The Cherokee is a single seat wooden home built glider. The glider is constructed from wood, plywood, fabric and metal fittings, all commercial grade except for main wing fittings, pulleys, cables and bolts. The fuselage is simple with four main longerons and bulkheads with diagonal bracing. The wing has two identical solid spars which form a geodetic structure, hence the leading edge is non-structural.
The Hall Cherokee II glider is an American design for amateur construction from plans. The designer was Stan Hall (1915-2009), a professional engineer, who gained extensive experience in the United States aviation industry during World War 2 including the programs for military gliders. He continued to work as an engineer for aircraft manufacturers and as a consultant to the industry after the war. He was active in gliding and, in particular, the home built sailplane movement. The Cherokee II was one of about 10 glider designs that he produced: it came out in 1956. It is understood that over 100 Cherokee gliders have been built. In Australia the number is possibly 10 or 11.
The Hall Cherokee VH-GVO was built by R.D Meares of Caringbah, New South Wales, and was owned the R.D. Meares syndicate made up of A. Jamieson, M. Vitek, H. Whalen, A. Palmer and G. Dunlop, all from around Sydney. It apparently passed to a second syndicate [names not recorded] and then to Barry Leverton of Peat Ridge, New South Wales and Eric Oats of Wahroonga, New South Wales in succession. Eric donated the glider to the Australian Gliding Museum in December 2009. The glider was registered as VH-GVO on 11 October 1973 and given serial number “GFA-HB-82” by the Gliding Federation of Australia.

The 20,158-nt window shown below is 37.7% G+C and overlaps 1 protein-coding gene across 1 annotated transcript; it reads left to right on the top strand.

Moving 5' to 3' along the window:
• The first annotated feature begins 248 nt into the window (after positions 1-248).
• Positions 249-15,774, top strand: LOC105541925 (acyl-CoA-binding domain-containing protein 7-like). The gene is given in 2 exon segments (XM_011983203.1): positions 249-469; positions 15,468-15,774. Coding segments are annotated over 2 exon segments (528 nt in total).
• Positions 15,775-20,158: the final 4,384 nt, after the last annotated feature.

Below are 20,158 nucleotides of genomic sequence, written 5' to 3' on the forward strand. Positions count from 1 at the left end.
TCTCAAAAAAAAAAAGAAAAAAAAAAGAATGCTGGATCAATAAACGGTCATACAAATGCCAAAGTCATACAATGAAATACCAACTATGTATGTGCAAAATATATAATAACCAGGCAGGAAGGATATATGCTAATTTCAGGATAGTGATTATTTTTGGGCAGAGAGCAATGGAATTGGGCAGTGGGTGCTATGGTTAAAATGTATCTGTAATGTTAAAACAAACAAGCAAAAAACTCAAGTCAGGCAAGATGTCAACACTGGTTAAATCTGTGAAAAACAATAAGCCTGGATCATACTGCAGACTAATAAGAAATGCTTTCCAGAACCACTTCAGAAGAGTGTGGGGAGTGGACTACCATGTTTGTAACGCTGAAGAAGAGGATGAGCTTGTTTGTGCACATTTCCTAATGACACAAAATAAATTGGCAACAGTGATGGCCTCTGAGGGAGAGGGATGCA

The Logbook for VH-GVO appears to be a complete record of the flying history; in aggregate 210 hours 40 minutes in the air from 331 flights.
The first test hop occurred on 29 July 1972 at Camden, where it was probably based for some time. It was also taken on excursion to Forbes (December 1972 / January 1973), Greenthorpe (April 1974), Narromine (December 1974). It is understood that VH-GVO was also flown at the Hunter Valley Gliding Club near Warkworth New South Wales.
VH-GVO was last flown on 22 July 1986. Many of the flights recorded are of one or two hours duration. A ‘Silver C’ flight of 5 hours 25 minutes was made at Narromine in VH-GVO on 14 January 1975 by Gordon [surname not recorded but possibly Dunlop].
The glider was inspected and certified as airworthy and in a reasonable condition by Dieter Hildenbrand at the Hunter Valley Gliding Club in July 1986.
Since that time, until transferred to the Australian Gliding Museum, the glider was in storage. Structural restoration work has been completed on the fuselage and one wing. However, inspection of the other wing revealed extensive rodent damage to the ribs and spars and consequently a decision was taken to make it a static exhibit.
The exhibit is an example of home built construction of a type that has proved popular amongst amateur glider builders.
Inscriptions & Markings
Registration VH-GVO – serial number GFA-HB-82